How 'Bout a Nice Cuppa' Pill?
By Ric Rhinehart
The last few years have been chock full of news regarding tea and health. A variety of studies point towards a broad range of potential health benefits associated with the regular consumption of tea. Tea producers and marketers have gleefully begun to exploit the news to promote tea drinking as a healthy habit, and have looked forward to a great upswing in sales. And to some degree, their dreams have come true; at least green tea sales have been surging. But a strange thing happened on the way to the bank.
You or I might react to this good news by putting on the kettle and preparing a nice pot of tea, and then sitting back and enjoying a cup while patting ourselves on the back for being such bright and healthy individuals. I know I did. Alas, it looks as though I was one of just a few. The majority of those responding to the headlines went to the store not to pick up a nice green tea, but a nice PILL compounded from naturally extracted green tea catechins, and boosted with organic ginseng powder and echinacea. Take two pills a day, and not only will you live forever, but you'll keep your own teeth for the whole time.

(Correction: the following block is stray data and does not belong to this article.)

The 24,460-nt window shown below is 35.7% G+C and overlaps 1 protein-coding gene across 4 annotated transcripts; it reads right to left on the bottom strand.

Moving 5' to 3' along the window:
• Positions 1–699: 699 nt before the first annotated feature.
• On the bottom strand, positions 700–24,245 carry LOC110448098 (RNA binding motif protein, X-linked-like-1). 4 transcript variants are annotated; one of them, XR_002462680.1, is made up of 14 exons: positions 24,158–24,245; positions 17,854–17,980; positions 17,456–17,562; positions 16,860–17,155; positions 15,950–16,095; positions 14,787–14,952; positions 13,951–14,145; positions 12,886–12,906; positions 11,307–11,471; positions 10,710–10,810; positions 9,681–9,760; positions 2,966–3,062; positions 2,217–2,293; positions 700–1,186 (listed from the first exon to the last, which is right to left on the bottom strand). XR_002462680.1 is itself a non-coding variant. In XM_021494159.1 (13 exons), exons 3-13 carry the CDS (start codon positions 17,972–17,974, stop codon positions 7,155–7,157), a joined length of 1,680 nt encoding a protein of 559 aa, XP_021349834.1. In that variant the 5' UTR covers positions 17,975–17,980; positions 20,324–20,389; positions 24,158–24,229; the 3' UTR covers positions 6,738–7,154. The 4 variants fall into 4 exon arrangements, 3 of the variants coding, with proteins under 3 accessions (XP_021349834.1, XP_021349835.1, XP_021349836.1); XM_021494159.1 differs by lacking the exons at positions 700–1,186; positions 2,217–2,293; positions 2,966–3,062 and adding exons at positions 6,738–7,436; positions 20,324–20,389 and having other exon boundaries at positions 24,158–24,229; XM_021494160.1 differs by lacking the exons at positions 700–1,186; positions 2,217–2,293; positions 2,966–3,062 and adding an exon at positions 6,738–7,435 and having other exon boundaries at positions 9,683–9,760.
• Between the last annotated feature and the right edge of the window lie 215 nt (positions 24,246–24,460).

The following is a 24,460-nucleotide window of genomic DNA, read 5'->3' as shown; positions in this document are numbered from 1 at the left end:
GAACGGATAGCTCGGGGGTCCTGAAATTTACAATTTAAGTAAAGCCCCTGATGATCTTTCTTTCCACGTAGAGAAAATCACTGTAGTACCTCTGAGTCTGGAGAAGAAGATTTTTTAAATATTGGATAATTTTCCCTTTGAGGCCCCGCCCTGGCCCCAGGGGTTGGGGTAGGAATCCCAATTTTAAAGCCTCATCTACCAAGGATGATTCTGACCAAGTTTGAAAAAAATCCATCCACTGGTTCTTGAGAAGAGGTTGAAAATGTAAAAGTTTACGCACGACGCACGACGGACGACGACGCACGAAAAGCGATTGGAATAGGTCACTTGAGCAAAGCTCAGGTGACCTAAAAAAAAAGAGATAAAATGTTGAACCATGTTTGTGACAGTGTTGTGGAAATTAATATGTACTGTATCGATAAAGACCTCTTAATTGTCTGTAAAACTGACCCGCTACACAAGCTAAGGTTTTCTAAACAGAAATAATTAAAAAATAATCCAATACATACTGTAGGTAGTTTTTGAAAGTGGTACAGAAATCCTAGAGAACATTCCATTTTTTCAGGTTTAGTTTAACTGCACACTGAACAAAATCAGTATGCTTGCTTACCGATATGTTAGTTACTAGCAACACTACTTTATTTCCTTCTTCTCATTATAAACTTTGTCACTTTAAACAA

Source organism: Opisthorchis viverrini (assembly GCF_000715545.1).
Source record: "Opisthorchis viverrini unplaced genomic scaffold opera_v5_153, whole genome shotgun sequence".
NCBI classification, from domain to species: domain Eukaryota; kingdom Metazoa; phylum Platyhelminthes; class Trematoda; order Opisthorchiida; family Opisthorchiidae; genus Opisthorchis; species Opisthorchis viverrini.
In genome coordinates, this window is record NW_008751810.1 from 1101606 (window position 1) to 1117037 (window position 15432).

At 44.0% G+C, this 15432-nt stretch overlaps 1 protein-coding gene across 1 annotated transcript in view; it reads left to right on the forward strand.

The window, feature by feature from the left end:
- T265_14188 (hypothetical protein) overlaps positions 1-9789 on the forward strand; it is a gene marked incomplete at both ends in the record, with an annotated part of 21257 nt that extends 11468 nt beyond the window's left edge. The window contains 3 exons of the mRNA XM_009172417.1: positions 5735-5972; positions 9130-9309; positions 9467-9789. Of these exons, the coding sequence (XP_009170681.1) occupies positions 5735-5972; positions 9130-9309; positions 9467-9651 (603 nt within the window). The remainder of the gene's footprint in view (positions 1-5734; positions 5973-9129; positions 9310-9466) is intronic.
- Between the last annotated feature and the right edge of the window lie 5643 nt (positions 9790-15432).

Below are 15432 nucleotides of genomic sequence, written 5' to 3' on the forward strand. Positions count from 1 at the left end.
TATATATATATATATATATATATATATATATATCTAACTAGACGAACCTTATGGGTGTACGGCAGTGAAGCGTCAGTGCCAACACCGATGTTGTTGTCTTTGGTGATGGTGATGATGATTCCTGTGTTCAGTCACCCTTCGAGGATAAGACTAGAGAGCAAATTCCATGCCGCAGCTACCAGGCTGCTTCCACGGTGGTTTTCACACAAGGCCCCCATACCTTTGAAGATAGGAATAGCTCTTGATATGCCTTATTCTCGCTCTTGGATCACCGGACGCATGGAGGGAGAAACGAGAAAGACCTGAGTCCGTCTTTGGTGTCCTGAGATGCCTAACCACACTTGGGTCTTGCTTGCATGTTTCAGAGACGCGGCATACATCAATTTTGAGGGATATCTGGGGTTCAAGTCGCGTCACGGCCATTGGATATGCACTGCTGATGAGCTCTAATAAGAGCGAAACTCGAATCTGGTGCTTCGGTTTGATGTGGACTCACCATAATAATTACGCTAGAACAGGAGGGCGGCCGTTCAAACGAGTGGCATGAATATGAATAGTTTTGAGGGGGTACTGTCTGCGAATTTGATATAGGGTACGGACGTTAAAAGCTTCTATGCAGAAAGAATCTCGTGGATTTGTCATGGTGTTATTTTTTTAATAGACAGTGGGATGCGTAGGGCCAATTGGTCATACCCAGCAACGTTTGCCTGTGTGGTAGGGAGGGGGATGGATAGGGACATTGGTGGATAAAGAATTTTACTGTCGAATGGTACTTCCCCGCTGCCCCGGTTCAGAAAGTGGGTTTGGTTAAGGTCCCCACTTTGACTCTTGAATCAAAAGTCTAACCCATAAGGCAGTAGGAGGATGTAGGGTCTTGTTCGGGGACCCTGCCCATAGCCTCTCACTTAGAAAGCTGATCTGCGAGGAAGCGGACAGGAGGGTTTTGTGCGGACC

Our convenience based society makes incorporating a healthy pastime into our lives seem crazy, but has us racing out for the latest pill shaped panacea. And it's not enough to get medicinal benefits from three to four cups of green tea per day. Far better to get a standardized dose at 20, 30, or 40 times the potency of a single cup! Combined with my garlic and red wine supplements, not only will I be a healthy centenarian someday, but with any luck at all I'll never have to taste anything like wine, food, or tea again.
All kidding aside, let me say that I am in favor of any kind of research that might lead to advances in the battle against cancer, heart disease or any of the killer diseases that plague us. And frankly, if green tea pills can help to win these battles, lets crank up the pill factories and get them out to everyone. But for me, and I imagine many other tea drinkers, there is much more to the experience of tea than any potential health benefits produced by tea's unique chemistry.
Let me throw out a few thoughts for you to consider. First and foremost. regardless of the chemistry involved, I believe that regular consumption of tea promotes good health because it requires taking a break. The ritual of making and enjoying tea demands that some time be taken away from the pressing concerns of life. This five-minute reduction in stress alone is good for you. Secondly, although catechins have been identified as potent warriors in the battle for good health, who knows what other components also promote well being. Why discard the majority of tea's composition in favor of just one component? And finally. how do you savor the exquisite flavor of a tea pill? Tea has been enjoyed for centuries for its beautiful aroma, flavor and taste. I know that I like to taste things, that I like to have the foods and beverages I consume connect me in some fashion with the land and people that produced them, and relish the opportunity to appreciate things that are prepared well. Somehow, a pill falls short.